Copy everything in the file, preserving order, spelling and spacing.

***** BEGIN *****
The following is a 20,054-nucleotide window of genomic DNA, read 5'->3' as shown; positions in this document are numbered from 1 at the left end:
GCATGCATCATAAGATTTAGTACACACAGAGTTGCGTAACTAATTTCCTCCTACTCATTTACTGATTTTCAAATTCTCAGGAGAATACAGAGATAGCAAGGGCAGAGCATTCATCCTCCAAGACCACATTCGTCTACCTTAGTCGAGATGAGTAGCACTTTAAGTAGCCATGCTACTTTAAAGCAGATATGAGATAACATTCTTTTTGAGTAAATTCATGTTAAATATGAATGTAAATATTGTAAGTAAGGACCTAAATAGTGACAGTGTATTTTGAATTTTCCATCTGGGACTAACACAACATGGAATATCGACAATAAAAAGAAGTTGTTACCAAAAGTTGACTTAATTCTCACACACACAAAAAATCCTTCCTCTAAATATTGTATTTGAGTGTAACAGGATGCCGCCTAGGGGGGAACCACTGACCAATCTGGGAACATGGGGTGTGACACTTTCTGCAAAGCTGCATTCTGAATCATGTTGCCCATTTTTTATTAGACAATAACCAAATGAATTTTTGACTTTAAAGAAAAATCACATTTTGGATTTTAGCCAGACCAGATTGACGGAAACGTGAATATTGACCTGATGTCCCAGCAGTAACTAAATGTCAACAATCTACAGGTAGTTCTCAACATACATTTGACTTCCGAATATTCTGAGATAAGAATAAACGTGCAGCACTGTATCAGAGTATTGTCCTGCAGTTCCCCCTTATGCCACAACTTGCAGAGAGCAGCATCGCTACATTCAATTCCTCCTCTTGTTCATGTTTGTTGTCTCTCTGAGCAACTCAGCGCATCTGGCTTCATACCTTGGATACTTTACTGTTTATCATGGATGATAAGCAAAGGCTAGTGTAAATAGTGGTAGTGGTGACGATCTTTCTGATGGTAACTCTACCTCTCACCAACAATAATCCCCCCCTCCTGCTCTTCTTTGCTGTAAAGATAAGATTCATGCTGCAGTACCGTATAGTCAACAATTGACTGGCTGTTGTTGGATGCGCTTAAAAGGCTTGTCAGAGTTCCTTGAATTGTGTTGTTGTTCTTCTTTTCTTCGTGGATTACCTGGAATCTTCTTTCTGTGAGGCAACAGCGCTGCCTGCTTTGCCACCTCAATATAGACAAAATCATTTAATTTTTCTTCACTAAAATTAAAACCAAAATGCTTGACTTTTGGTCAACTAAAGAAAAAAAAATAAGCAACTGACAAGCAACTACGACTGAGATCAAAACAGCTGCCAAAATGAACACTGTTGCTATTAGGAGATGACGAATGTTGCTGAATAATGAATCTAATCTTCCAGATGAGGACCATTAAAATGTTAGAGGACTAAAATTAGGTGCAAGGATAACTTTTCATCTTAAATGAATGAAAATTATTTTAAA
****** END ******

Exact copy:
The following is a 20,054-nucleotide window of genomic DNA, read 5'->3' as shown; positions in this document are numbered from 1 at the left end:
GCATGCATCATAAGATTTAGTACACACAGAGTTGCGTAACTAATTTCCTCCTACTCATTTACTGATTTTCAAATTCTCAGGAGAATACAGAGATAGCAAGGGCAGAGCATTCATCCTCCAAGACCACATTCGTCTACCTTAGTCGAGATGAGTAGCACTTTAAGTAGCCATGCTACTTTAAAGCAGATATGAGATAACATTCTTTTTGAGTAAATTCATGTTAAATATGAATGTAAATATTGTAAGTAAGGACCTAAATAGTGACAGTGTATTTTGAATTTTCCATCTGGGACTAACACAACATGGAATATCGACAATAAAAAGAAGTTGTTACCAAAAGTTGACTTAATTCTCACACACACAAAAAATCCTTCCTCTAAATATTGTATTTGAGTGTAACAGGATGCCGCCTAGGGGGGAACCACTGACCAATCTGGGAACATGGGGTGTGACACTTTCTGCAAAGCTGCATTCTGAATCATGTTGCCCATTTTTTATTAGACAATAACCAAATGAATTTTTGACTTTAAAGAAAAATCACATTTTGGATTTTAGCCAGACCAGATTGACGGAAACGTGAATATTGACCTGATGTCCCAGCAGTAACTAAATGTCAACAATCTACAGGTAGTTCTCAACATACATTTGACTTCCGAATATTCTGAGATAAGAATAAACGTGCAGCACTGTATCAGAGTATTGTCCTGCAGTTCCCCCTTATGCCACAACTTGCAGAGAGCAGCATCGCTACATTCAATTCCTCCTCTTGTTCATGTTTGTTGTCTCTCTGAGCAACTCAGCGCATCTGGCTTCATACCTTGGATACTTTACTGTTTATCATGGATGATAAGCAAAGGCTAGTGTAAATAGTGGTAGTGGTGACGATCTTTCTGATGGTAACTCTACCTCTCACCAACAATAATCCCCCCCTCCTGCTCTTCTTTGCTGTAAAGATAAGATTCATGCTGCAGTACCGTATAGTCAACAATTGACTGGCTGTTGTTGGATGCGCTTAAAAGGCTTGTCAGAGTTCCTTGAATTGTGTTGTTGTTCTTCTTTTCTTCGTGGATTACCTGGAATCTTCTTTCTGTGAGGCAACAGCGCTGCCTGCTTTGCCACCTCAATATAGACAAAATCATTTAATTTTTCTTCACTAAAATTAAAACCAAAATGCTTGACTTTTGGTCAACTAAAGAAAAAAAAATAAGCAACTGACAAGCAACTACGACTGAGATCAAAACAGCTGCCAAAATGAACACTGTTGCTATTAGGAGATGACGAATGTTGCTGAATAATGAATCTAATCTTCCAGATGAGGACCATTAAAATGTTAGAGGACTAAAATTAGGTGCAAGGATAACTTTTCATCTTAAATGAATGAAAATTATTTTAAA